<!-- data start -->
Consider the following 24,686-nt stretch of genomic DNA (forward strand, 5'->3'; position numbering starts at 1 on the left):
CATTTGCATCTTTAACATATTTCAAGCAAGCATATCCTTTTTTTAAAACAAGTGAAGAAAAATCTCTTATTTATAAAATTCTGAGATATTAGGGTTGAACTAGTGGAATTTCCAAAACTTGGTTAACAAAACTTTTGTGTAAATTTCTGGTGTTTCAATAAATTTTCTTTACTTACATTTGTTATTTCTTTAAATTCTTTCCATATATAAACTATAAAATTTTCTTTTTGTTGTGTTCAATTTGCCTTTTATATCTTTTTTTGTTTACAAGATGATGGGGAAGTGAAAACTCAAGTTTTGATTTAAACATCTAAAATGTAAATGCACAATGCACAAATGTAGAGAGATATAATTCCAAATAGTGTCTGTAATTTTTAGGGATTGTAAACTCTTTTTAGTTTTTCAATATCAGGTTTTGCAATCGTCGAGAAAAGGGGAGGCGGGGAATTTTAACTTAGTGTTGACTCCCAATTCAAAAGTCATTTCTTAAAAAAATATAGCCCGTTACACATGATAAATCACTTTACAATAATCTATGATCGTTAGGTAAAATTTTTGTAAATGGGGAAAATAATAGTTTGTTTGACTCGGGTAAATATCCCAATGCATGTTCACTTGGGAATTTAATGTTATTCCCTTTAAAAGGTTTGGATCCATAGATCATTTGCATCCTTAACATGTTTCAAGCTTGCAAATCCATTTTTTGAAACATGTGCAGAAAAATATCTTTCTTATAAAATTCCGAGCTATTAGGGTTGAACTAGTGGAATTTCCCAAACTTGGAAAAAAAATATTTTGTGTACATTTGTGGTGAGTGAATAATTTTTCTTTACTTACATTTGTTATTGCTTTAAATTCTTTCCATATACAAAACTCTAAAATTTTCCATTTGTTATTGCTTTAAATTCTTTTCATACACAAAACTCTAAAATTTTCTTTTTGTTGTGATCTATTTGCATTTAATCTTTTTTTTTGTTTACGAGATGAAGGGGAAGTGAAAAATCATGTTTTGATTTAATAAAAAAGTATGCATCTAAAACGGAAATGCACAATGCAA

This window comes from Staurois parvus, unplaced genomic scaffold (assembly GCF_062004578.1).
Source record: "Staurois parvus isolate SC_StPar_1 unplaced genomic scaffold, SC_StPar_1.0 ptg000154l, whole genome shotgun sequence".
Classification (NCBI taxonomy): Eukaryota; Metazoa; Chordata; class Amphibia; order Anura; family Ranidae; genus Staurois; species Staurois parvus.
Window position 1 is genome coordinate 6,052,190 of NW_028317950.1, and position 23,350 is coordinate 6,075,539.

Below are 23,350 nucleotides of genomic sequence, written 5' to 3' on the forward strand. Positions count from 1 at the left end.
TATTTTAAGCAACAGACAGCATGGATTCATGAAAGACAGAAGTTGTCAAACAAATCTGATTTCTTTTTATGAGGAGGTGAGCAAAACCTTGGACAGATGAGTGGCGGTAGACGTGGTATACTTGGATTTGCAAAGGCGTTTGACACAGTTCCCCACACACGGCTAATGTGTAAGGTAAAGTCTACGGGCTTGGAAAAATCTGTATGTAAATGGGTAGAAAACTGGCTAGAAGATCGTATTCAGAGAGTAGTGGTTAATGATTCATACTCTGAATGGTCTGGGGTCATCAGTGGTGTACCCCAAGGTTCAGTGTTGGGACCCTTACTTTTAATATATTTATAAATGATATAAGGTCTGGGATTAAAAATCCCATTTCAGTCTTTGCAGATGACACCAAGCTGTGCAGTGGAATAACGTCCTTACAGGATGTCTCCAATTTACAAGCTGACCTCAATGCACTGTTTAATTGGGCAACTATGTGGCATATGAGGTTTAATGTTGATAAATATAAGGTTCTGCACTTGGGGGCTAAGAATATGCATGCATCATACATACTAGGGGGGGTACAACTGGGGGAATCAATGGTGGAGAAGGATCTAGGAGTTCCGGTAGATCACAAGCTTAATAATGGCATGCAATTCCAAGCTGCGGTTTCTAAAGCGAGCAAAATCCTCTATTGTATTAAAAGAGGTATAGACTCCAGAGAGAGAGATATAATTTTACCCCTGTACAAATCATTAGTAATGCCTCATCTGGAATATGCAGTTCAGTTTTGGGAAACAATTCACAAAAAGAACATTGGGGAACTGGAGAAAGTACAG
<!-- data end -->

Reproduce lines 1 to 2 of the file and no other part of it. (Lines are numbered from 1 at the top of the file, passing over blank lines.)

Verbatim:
Consider the following 24,686-nt stretch of genomic DNA (forward strand, 5'->3'; position numbering starts at 1 on the left):
CATTTGCATCTTTAACATATTTCAAGCAAGCATATCCTTTTTTTAAAACAAGTGAAGAAAAATCTCTTATTTATAAAATTCTGAGATATTAGGGTTGAACTAGTGGAATTTCCAAAACTTGGTTAACAAAACTTTTGTGTAAATTTCTGGTGTTTCAATAAATTTTCTTTACTTACATTTGTTATTTCTTTAAATTCTTTCCATATATAAACTATAAAATTTTCTTTTTGTTGTGTTCAATTTGCCTTTTATATCTTTTTTTGTTTACAAGATGATGGGGAAGTGAAAACTCAAGTTTTGATTTAAACATCTAAAATGTAAATGCACAATGCACAAATGTAGAGAGATATAATTCCAAATAGTGTCTGTAATTTTTAGGGATTGTAAACTCTTTTTAGTTTTTCAATATCAGGTTTTGCAATCGTCGAGAAAAGGGGAGGCGGGGAATTTTAACTTAGTGTTGACTCCCAATTCAAAAGTCATTTCTTAAAAAAATATAGCCCGTTACACATGATAAATCACTTTACAATAATCTATGATCGTTAGGTAAAATTTTTGTAAATGGGGAAAATAATAGTTTGTTTGACTCGGGTAAATATCCCAATGCATGTTCACTTGGGAATTTAATGTTATTCCCTTTAAAAGGTTTGGATCCATAGATCATTTGCATCCTTAACATGTTTCAAGCTTGCAAATCCATTTTTTGAAACATGTGCAGAAAAATATCTTTCTTATAAAATTCCGAGCTATTAGGGTTGAACTAGTGGAATTTCCCAAACTTGGAAAAAAAATATTTTGTGTACATTTGTGGTGAGTGAATAATTTTTCTTTACTTACATTTGTTATTGCTTTAAATTCTTTCCATATACAAAACTCTAAAATTTTCCATTTGTTATTGCTTTAAATTCTTTTCATACACAAAACTCTAAAATTTTCTTTTTGTTGTGATCTATTTGCATTTAATCTTTTTTTTTGTTTACGAGATGAAGGGGAAGTGAAAAATCATGTTTTGATTTAATAAAAAAGTATGCATCTAAAACGGAAATGCACAATGCAA